There is no question that in applications where division has been required on the ground that the case presented a plurality of inventions, the question of division had to be settled first. Ex parte Weston, 1911 C.D. 218. Moreover, appellant admits, in effect, that the mere presence in his application of the combination defined by the claims of Group III does not preclude the requirement for division between the claims of Group I and Group II. See In re Freeman, 104 F.2d 187, 26 C.C.P.A., Patents, 1265.
Appellant asserts that he wants recognition of his right to elect and prosecute the claims drawn to the combination defined by the claims of Group III, in accordance with the provisions of rule 142, 35 U.S.C.A.Appendix, promulgated March 1, 1949, and former rule 42 of the Rules of Practice of the United States Patent Office, 35 U.S.C.A.Appendix, Rule 142 reads as follows: 142. "Requirement for division. (a) If two or more inventions are claimed in a single application, and they are of such a nature that a single patent may not be issued to cover them, the applicant will be required to limit the claims to whichever invention he may elect, this official action being called a requirement for division. If the divisibility of the inventions be clear, such requirement will be made before any other action on the merits; however, it may be made at any time before final action in the case, at the discretion of the examiner. (b) Claims to the invention or inventions not elected, if not cancelled, are nevertheless withdrawn from further consideration by the examiner by the election, subject however to reinstatement in the event the requirement for division is withdrawn or overruled."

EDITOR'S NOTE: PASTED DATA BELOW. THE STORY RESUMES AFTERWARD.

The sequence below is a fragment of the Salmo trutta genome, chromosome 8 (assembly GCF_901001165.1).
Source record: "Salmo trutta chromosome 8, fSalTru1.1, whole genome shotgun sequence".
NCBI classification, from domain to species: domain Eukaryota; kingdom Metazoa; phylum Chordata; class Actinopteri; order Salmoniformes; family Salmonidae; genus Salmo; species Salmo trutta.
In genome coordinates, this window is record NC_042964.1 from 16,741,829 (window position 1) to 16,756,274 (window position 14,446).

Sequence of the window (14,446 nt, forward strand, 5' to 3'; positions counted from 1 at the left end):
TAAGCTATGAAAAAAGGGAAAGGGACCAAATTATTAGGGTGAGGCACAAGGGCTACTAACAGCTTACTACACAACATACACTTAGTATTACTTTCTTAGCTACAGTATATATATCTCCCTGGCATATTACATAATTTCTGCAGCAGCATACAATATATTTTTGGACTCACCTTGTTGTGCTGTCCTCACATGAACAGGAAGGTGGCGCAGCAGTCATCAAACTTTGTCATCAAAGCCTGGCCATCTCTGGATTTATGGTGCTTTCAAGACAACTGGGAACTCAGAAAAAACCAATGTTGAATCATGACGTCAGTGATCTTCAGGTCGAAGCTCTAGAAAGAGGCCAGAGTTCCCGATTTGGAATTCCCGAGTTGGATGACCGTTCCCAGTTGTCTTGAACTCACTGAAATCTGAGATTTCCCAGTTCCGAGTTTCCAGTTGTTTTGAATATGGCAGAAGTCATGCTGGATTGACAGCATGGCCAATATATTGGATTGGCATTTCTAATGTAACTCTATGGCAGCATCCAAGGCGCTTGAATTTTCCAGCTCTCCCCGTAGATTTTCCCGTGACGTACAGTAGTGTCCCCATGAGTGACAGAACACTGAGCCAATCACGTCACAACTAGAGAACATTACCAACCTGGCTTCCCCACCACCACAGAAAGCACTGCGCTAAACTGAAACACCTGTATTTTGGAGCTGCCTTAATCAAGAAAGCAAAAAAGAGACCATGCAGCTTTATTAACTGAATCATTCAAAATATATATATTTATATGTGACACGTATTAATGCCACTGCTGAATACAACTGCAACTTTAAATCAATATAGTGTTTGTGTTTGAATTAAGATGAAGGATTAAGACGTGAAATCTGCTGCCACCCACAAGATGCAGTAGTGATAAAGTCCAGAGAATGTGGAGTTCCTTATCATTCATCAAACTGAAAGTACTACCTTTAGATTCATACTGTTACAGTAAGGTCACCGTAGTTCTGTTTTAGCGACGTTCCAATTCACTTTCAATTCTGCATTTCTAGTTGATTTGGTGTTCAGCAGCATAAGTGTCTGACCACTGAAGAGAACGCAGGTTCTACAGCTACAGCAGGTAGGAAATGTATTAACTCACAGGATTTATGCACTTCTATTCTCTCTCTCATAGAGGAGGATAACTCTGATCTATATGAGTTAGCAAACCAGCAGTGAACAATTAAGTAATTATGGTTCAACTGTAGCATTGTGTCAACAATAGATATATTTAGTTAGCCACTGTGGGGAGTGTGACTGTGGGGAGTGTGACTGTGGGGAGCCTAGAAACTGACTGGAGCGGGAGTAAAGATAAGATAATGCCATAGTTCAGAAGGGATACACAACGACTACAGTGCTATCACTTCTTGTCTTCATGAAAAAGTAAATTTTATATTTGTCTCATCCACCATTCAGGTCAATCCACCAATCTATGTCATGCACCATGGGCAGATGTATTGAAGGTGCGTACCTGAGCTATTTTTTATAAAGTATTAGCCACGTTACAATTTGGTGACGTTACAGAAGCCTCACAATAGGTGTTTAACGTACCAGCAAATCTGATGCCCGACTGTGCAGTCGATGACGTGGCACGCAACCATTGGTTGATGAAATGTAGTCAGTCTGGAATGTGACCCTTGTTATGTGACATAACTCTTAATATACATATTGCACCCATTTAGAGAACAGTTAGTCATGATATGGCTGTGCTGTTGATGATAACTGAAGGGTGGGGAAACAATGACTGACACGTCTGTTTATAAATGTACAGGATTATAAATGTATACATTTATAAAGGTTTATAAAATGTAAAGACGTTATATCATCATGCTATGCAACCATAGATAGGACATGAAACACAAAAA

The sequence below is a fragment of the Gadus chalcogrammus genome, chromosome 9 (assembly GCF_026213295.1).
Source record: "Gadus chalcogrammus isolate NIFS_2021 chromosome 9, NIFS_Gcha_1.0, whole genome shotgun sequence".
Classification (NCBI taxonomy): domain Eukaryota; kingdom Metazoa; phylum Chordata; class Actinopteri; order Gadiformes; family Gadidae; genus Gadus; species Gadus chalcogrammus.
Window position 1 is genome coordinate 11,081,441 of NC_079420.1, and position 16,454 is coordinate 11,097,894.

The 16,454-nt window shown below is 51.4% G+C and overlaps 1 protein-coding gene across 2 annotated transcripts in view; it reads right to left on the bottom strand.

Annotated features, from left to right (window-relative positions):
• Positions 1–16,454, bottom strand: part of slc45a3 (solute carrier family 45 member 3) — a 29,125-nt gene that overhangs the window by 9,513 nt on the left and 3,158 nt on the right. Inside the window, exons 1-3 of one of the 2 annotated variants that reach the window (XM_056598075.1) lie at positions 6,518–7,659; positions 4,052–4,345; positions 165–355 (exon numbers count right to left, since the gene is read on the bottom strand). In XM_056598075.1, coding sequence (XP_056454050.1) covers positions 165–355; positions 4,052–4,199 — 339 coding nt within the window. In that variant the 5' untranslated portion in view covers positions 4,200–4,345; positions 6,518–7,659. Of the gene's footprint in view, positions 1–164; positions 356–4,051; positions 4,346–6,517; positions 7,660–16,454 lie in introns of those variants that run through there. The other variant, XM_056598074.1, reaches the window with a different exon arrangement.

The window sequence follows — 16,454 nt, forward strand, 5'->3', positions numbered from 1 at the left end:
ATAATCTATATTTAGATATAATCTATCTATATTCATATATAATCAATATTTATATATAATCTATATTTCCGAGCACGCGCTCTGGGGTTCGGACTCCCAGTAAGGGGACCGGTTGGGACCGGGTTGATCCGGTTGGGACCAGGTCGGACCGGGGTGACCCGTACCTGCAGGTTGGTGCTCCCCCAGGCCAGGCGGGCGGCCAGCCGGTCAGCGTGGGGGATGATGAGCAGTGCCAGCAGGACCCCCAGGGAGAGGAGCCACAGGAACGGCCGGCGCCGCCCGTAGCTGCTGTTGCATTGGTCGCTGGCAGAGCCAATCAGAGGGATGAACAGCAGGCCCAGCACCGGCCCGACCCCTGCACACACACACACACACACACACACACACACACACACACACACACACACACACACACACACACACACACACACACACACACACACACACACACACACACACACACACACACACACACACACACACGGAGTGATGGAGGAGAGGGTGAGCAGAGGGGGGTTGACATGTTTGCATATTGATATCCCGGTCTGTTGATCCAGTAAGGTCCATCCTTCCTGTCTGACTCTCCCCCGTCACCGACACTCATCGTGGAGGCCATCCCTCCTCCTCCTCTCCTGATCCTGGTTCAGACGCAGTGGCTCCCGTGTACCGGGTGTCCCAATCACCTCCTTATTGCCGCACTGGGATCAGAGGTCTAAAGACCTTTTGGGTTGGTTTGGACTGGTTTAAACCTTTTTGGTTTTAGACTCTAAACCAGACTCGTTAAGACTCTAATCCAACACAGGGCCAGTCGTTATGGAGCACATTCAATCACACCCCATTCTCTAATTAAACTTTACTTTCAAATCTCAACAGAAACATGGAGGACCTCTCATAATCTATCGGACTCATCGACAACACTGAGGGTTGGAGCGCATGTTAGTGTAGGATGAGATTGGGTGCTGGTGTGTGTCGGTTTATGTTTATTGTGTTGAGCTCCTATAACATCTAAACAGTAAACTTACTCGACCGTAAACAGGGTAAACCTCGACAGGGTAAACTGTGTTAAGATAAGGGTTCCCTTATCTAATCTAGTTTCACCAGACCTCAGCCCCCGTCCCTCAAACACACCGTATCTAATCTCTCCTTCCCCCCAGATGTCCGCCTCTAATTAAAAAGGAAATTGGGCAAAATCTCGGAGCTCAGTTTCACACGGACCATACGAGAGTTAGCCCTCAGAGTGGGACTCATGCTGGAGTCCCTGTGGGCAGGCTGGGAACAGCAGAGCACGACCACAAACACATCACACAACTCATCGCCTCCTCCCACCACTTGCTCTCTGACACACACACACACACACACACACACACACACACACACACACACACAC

Appellant's position is that in making a requirement for division of the type hereinbefore described, the Patent Office has denied his fundamental right, conferred upon him by rule 142 and former rule 42 of the Rules of Practice of the United States Patent Office, to limit his claims, where several inventions are claimed in a single application, to whichever invention he may elect. Appellant alleges this is particularly true where, as here, "it is specifically ruled" that the claims of Group III are indivisible from the claims of either Group I or Group II, as to which division was required.